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Costa Mesa Chamber holds ‘cannabis kickoff’ to spur membership among dispensary owners seeking legitimacy

Jim Fitzpatrick, Costa Mesa Chamber of Commerce's Cannabis Task Force Chair, in a virtual "Cannabis Kickoff" Wednesday.
Jim Fitzpatrick, Costa Mesa Chamber of Commerce’s Cannabis Task Force Chair, describes in a virtual meeting Wednesday the benefits of membership for dispensary owners looking to do business in the city.
(Screenshot by Sara Cardine)

Costa Mesa Chamber of Commerce on Wednesday held a “Cannabis Kickoff” to welcome those in the industry to a city where marijuana dispensaries may now conduct business legally and potentially bolster membership in a new business sector.

“As you consider setting up your business in the beautiful city of Costa Mesa, please consider joining us,” chamber president and chief executive Carla Valenzuela said in the virtual meeting. “We’re so looking forward to the possibility of our working together.”

The meeting followed on the heels of a Tuesday night city council meeting, during which lawmakers gave final approval of ordinances regulating retail cannabis sales and delivery. With a legal framework in place, business owners may apply for licenses and permits after a 30-day period.

Chamber leaders were keen to point out the many advantages of membership, including letters of recommendation that may aid cannabis operators in the city’s application process.

Tom Johnson, president emeritus for the chamber and a self-described “cannabis champion,” suggested networking events and sponsorship opportunities could help build valuable inroads for proprietors interested in establishing themselves as legal business owners.

“We want to embrace the cannabis community fully,” Johnson said. “We want to be your connection to introduce you to the people you need to know to make your business more successful in this town.”

Costa Mesa Mayor John Stephens, along with city council members Manuel Chavez and Loren Gameros — members of a council-appointed ad hoc committee that’s worked with industry leaders on local matters related to cannabis commerce — shared their cellphone numbers and email addresses, encouraging anyone with questions to reach out directly.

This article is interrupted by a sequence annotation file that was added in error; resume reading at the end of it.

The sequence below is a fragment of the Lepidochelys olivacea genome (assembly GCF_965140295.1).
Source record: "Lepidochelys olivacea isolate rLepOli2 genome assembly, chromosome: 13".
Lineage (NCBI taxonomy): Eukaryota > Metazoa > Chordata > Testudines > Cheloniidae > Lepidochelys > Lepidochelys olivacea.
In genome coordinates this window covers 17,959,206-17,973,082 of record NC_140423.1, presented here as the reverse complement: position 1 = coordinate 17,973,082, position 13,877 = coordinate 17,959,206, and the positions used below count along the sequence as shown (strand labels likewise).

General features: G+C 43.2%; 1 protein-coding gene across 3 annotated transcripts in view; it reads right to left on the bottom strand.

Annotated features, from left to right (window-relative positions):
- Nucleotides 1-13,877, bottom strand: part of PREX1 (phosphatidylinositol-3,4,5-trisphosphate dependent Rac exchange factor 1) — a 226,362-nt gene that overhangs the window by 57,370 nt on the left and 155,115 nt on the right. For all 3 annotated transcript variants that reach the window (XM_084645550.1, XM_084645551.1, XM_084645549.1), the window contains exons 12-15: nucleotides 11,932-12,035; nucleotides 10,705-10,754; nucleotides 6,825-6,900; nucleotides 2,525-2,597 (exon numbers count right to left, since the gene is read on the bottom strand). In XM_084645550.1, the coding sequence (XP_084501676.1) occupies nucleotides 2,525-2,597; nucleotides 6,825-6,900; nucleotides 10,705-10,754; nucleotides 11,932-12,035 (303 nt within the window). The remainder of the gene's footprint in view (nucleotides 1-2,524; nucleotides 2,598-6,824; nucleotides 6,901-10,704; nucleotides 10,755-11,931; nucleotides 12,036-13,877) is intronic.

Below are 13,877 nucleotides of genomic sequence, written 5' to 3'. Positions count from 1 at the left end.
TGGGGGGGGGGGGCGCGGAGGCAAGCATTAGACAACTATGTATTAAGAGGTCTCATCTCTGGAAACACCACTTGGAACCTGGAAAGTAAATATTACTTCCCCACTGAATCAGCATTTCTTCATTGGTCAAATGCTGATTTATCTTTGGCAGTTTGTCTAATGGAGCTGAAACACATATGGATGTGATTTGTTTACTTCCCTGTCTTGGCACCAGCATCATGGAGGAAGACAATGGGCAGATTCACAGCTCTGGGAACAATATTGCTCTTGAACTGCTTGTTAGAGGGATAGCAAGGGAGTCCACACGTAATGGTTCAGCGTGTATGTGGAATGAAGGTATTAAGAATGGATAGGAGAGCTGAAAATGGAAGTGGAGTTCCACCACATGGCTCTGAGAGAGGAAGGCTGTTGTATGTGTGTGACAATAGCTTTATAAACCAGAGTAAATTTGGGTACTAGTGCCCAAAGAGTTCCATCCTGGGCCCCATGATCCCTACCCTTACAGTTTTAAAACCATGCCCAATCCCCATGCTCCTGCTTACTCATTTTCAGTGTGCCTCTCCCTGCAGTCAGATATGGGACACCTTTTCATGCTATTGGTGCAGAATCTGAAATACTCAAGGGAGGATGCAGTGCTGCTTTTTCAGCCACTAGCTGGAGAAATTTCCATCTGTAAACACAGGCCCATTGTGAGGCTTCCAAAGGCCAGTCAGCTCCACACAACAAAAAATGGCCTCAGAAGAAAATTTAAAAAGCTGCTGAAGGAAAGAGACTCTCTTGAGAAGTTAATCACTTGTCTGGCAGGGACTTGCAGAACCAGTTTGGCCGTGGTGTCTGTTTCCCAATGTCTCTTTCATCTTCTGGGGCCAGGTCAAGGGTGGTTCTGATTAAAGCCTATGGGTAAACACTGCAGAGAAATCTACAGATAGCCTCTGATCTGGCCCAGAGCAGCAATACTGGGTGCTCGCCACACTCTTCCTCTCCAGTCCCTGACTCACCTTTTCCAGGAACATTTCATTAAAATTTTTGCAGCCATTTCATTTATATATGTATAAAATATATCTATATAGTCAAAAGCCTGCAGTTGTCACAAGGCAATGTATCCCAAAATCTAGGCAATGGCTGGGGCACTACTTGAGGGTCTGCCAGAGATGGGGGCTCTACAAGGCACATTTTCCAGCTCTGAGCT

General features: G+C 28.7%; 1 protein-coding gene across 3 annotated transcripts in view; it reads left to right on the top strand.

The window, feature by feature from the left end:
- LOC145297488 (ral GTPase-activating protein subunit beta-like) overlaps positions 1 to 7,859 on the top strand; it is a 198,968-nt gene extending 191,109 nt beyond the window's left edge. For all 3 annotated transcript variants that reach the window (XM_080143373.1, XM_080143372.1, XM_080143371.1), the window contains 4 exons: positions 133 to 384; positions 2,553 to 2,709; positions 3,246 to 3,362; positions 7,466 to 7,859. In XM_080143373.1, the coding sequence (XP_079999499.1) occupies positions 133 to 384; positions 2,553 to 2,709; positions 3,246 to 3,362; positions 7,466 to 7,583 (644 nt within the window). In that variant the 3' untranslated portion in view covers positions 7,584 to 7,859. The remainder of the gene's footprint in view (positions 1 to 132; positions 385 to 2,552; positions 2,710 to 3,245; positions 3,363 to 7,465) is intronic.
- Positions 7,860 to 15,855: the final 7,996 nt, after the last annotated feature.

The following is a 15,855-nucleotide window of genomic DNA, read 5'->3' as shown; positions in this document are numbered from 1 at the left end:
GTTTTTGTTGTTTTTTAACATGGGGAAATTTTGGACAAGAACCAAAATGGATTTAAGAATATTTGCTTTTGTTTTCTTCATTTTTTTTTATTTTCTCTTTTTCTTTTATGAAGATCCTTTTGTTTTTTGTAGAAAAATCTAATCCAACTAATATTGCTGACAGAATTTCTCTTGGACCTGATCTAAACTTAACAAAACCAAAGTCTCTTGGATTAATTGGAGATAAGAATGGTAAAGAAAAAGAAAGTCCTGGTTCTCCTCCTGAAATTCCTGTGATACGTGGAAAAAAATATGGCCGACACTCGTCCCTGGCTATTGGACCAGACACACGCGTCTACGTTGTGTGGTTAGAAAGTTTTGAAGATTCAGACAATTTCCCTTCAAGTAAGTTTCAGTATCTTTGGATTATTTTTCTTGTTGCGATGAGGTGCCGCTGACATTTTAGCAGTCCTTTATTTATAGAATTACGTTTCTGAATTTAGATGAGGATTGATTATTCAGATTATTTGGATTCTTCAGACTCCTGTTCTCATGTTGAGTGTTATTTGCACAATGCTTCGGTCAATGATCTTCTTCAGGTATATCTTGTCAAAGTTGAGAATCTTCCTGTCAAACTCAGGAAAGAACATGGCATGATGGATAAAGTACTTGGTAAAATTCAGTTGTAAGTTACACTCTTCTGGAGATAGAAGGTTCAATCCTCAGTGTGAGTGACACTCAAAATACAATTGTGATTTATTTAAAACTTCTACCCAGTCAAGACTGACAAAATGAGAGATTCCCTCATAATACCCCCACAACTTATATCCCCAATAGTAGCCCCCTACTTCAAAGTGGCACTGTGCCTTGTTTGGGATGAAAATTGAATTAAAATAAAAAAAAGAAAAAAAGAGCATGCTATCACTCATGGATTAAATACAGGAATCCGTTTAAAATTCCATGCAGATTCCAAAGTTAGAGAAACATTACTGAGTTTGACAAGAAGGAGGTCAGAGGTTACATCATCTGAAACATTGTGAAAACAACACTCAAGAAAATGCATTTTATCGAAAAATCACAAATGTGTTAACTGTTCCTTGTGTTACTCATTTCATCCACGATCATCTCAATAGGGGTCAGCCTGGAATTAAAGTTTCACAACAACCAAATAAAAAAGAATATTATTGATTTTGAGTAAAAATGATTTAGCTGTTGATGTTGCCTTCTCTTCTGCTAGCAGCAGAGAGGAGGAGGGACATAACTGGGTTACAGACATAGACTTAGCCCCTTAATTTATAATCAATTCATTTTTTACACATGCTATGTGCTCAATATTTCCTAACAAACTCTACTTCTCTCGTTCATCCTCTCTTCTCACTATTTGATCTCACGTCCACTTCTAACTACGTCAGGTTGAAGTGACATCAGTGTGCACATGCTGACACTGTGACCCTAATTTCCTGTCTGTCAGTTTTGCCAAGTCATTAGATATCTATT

Stephens said he anticipated retail tax revenue could soon become the city’s third highest source of income, after property and sales tax, as legal dispensaries move into commercial zones, where businesses have struggled to keep customers more inclined to do their buying online.

“There is a lot riding on this,” he said. “I have very high expectations and very high hopes for the industry, and I’m extremely excited that the chamber of commerce is embracing this industry. Join the chamber of commerce, go to the ribbon cuttings, support one another.”

Jim Fitzpatrick, a former Costa Mesa planning commissioner and chair of the chamber’s cannabis task force, on Friday described a symbiotic relationship between chamber leaders looking to modernize the organization and grow its ranks and a new business sector seeking legitimacy and support.

“The chamber sees this as a way to invigorate membership, bring in membership dollars and sponsorships,” he said. “I really think this is a model for how to do this right, rather than putting [cannabis business] in the shadows, where it’s always been.”

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